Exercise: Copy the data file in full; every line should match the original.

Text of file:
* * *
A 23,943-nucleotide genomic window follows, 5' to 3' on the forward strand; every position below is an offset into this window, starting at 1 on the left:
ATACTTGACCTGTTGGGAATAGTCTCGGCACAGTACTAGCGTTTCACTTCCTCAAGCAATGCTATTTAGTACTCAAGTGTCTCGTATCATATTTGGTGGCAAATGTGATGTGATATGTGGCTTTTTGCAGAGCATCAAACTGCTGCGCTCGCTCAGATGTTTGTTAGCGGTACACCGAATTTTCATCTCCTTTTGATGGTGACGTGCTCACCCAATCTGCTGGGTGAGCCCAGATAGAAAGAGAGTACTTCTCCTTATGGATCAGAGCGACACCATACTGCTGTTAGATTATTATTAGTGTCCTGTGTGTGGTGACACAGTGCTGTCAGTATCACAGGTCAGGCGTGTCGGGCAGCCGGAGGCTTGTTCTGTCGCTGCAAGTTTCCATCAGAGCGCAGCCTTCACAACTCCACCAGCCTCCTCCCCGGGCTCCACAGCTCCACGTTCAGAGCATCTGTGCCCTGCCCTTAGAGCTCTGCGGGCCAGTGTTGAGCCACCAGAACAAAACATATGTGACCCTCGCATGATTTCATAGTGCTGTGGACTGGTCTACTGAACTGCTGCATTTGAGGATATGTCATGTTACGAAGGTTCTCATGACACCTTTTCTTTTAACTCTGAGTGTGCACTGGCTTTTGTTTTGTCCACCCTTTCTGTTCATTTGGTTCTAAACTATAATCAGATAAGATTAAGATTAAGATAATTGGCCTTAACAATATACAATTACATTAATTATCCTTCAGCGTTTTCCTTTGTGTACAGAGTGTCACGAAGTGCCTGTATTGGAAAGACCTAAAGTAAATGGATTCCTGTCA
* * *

A 23,943-nucleotide genomic window follows, 5' to 3' on the forward strand; every position below is an offset into this window, starting at 1 on the left:
ATACTTGACCTGTTGGGAATAGTCTCGGCACAGTACTAGCGTTTCACTTCCTCAAGCAATGCTATTTAGTACTCAAGTGTCTCGTATCATATTTGGTGGCAAATGTGATGTGATATGTGGCTTTTTGCAGAGCATCAAACTGCTGCGCTCGCTCAGATGTTTGTTAGCGGTACACCGAATTTTCATCTCCTTTTGATGGTGACGTGCTCACCCAATCTGCTGGGTGAGCCCAGATAGAAAGAGAGTACTTCTCCTTATGGATCAGAGCGACACCATACTGCTGTTAGATTATTATTAGTGTCCTGTGTGTGGTGACACAGTGCTGTCAGTATCACAGGTCAGGCGTGTCGGGCAGCCGGAGGCTTGTTCTGTCGCTGCAAGTTTCCATCAGAGCGCAGCCTTCACAACTCCACCAGCCTCCTCCCCGGGCTCCACAGCTCCACGTTCAGAGCATCTGTGCCCTGCCCTTAGAGCTCTGCGGGCCAGTGTTGAGCCACCAGAACAAAACATATGTGACCCTCGCATGATTTCATAGTGCTGTGGACTGGTCTACTGAACTGCTGCATTTGAGGATATGTCATGTTACGAAGGTTCTCATGACACCTTTTCTTTTAACTCTGAGTGTGCACTGGCTTTTGTTTTGTCCACCCTTTCTGTTCATTTGGTTCTAAACTATAATCAGATAAGATTAAGATTAAGATAATTGGCCTTAACAATATACAATTACATTAATTATCCTTCAGCGTTTTCCTTTGTGTACAGAGTGTCACGAAGTGCCTGTATTGGAAAGACCTAAAGTAAATGGATTCCTGTCA